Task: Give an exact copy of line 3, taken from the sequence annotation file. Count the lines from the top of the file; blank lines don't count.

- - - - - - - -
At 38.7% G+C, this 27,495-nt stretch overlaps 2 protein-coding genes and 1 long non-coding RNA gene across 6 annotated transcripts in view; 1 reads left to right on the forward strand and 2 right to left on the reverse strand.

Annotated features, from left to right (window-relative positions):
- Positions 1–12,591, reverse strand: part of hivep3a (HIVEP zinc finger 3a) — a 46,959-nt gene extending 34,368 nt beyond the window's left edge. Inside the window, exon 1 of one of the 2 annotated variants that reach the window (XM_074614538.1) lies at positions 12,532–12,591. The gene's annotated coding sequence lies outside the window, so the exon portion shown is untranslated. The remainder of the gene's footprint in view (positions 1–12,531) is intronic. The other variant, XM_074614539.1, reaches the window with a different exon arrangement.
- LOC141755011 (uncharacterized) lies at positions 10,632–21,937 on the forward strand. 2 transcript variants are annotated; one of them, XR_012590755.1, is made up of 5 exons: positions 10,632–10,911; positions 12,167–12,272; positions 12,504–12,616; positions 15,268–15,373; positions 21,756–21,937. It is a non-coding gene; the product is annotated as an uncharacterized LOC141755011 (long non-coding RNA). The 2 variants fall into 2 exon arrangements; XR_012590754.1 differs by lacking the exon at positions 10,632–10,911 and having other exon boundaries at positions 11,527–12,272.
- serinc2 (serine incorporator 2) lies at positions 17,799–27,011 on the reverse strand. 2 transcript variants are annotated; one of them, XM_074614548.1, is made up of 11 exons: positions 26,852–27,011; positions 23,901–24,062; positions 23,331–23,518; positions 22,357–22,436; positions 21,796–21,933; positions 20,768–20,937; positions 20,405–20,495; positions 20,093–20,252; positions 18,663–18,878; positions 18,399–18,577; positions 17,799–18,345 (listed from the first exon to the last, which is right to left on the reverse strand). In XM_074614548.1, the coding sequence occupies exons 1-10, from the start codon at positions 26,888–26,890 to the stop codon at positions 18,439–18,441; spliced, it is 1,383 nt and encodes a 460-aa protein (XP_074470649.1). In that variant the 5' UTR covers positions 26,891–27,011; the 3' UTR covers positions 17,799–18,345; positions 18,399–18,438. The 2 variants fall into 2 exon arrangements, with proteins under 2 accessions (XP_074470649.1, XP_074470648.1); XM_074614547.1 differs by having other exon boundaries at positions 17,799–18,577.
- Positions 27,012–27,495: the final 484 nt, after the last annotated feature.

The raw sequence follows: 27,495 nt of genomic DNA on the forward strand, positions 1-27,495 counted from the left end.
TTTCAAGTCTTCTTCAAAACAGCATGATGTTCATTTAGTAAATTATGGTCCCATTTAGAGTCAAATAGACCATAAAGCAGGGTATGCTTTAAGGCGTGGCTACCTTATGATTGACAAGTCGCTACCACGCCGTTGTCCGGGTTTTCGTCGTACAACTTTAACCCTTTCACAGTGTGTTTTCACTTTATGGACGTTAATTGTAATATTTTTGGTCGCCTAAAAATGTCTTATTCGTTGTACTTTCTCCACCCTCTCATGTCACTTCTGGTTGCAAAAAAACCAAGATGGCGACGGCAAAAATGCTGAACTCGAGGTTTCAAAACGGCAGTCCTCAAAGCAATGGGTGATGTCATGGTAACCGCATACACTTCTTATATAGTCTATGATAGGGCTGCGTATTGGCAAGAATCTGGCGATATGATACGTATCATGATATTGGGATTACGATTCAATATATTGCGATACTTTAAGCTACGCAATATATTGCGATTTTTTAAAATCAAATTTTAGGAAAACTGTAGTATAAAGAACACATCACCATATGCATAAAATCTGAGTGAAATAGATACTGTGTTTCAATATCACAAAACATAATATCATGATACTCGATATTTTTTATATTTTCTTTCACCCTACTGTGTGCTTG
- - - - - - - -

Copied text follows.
- Positions 1–12,591, reverse strand: part of hivep3a (HIVEP zinc finger 3a) — a 46,959-nt gene extending 34,368 nt beyond the window's left edge. Inside the window, exon 1 of one of the 2 annotated variants that reach the window (XM_074614538.1) lies at positions 12,532–12,591. The gene's annotated coding sequence lies outside the window, so the exon portion shown is untranslated. The remainder of the gene's footprint in view (positions 1–12,531) is intronic. The other variant, XM_074614539.1, reaches the window with a different exon arrangement.